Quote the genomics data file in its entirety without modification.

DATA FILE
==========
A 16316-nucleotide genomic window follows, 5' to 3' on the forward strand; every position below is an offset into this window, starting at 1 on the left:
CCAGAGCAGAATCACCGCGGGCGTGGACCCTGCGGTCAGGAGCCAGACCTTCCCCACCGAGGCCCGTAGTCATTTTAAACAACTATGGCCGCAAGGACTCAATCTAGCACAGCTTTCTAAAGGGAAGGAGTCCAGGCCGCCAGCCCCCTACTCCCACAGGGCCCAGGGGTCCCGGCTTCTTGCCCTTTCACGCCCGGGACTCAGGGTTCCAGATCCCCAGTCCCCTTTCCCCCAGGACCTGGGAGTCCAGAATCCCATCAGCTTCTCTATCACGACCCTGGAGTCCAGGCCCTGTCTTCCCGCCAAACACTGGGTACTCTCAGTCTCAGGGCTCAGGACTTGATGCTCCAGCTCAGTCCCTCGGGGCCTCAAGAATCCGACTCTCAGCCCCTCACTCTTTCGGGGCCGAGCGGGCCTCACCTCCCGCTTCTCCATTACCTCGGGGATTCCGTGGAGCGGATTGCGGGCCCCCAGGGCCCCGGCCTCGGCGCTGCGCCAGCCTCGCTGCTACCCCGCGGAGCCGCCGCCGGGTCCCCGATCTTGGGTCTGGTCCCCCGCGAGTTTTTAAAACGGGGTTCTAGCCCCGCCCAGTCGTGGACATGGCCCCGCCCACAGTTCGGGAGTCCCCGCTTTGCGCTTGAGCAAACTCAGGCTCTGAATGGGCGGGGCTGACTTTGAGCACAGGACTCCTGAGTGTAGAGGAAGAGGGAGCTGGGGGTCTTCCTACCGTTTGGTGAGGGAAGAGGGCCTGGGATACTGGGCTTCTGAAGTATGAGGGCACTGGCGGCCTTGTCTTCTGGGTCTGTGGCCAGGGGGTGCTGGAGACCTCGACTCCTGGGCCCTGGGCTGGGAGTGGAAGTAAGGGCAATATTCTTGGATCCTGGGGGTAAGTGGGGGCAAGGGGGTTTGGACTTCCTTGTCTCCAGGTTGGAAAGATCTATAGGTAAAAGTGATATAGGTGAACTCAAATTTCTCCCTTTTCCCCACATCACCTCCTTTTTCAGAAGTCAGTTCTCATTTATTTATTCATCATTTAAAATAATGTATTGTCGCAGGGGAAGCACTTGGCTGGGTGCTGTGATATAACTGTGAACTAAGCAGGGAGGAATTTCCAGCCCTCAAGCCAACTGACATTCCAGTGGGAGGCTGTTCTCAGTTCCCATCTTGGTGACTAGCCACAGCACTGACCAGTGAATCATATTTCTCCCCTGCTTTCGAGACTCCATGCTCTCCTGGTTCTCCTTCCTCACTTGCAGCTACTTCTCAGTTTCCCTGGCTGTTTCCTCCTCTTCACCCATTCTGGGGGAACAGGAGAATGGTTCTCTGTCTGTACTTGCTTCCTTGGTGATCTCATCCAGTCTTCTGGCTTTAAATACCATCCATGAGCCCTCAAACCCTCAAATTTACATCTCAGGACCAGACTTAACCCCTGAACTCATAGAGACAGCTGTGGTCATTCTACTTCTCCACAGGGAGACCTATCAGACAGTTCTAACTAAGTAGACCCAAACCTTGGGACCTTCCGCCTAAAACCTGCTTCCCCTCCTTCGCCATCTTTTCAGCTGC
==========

A 16316-nucleotide genomic window follows, 5' to 3' on the forward strand; every position below is an offset into this window, starting at 1 on the left:
CCAGAGCAGAATCACCGCGGGCGTGGACCCTGCGGTCAGGAGCCAGACCTTCCCCACCGAGGCCCGTAGTCATTTTAAACAACTATGGCCGCAAGGACTCAATCTAGCACAGCTTTCTAAAGGGAAGGAGTCCAGGCCGCCAGCCCCCTACTCCCACAGGGCCCAGGGGTCCCGGCTTCTTGCCCTTTCACGCCCGGGACTCAGGGTTCCAGATCCCCAGTCCCCTTTCCCCCAGGACCTGGGAGTCCAGAATCCCATCAGCTTCTCTATCACGACCCTGGAGTCCAGGCCCTGTCTTCCCGCCAAACACTGGGTACTCTCAGTCTCAGGGCTCAGGACTTGATGCTCCAGCTCAGTCCCTCGGGGCCTCAAGAATCCGACTCTCAGCCCCTCACTCTTTCGGGGCCGAGCGGGCCTCACCTCCCGCTTCTCCATTACCTCGGGGATTCCGTGGAGCGGATTGCGGGCCCCCAGGGCCCCGGCCTCGGCGCTGCGCCAGCCTCGCTGCTACCCCGCGGAGCCGCCGCCGGGTCCCCGATCTTGGGTCTGGTCCCCCGCGAGTTTTTAAAACGGGGTTCTAGCCCCGCCCAGTCGTGGACATGGCCCCGCCCACAGTTCGGGAGTCCCCGCTTTGCGCTTGAGCAAACTCAGGCTCTGAATGGGCGGGGCTGACTTTGAGCACAGGACTCCTGAGTGTAGAGGAAGAGGGAGCTGGGGGTCTTCCTACCGTTTGGTGAGGGAAGAGGGCCTGGGATACTGGGCTTCTGAAGTATGAGGGCACTGGCGGCCTTGTCTTCTGGGTCTGTGGCCAGGGGGTGCTGGAGACCTCGACTCCTGGGCCCTGGGCTGGGAGTGGAAGTAAGGGCAATATTCTTGGATCCTGGGGGTAAGTGGGGGCAAGGGGGTTTGGACTTCCTTGTCTCCAGGTTGGAAAGATCTATAGGTAAAAGTGATATAGGTGAACTCAAATTTCTCCCTTTTCCCCACATCACCTCCTTTTTCAGAAGTCAGTTCTCATTTATTTATTCATCATTTAAAATAATGTATTGTCGCAGGGGAAGCACTTGGCTGGGTGCTGTGATATAACTGTGAACTAAGCAGGGAGGAATTTCCAGCCCTCAAGCCAACTGACATTCCAGTGGGAGGCTGTTCTCAGTTCCCATCTTGGTGACTAGCCACAGCACTGACCAGTGAATCATATTTCTCCCCTGCTTTCGAGACTCCATGCTCTCCTGGTTCTCCTTCCTCACTTGCAGCTACTTCTCAGTTTCCCTGGCTGTTTCCTCCTCTTCACCCATTCTGGGGGAACAGGAGAATGGTTCTCTGTCTGTACTTGCTTCCTTGGTGATCTCATCCAGTCTTCTGGCTTTAAATACCATCCATGAGCCCTCAAACCCTCAAATTTACATCTCAGGACCAGACTTAACCCCTGAACTCATAGAGACAGCTGTGGTCATTCTACTTCTCCACAGGGAGACCTATCAGACAGTTCTAACTAAGTAGACCCAAACCTTGGGACCTTCCGCCTAAAACCTGCTTCCCCTCCTTCGCCATCTTTTCAGCTGC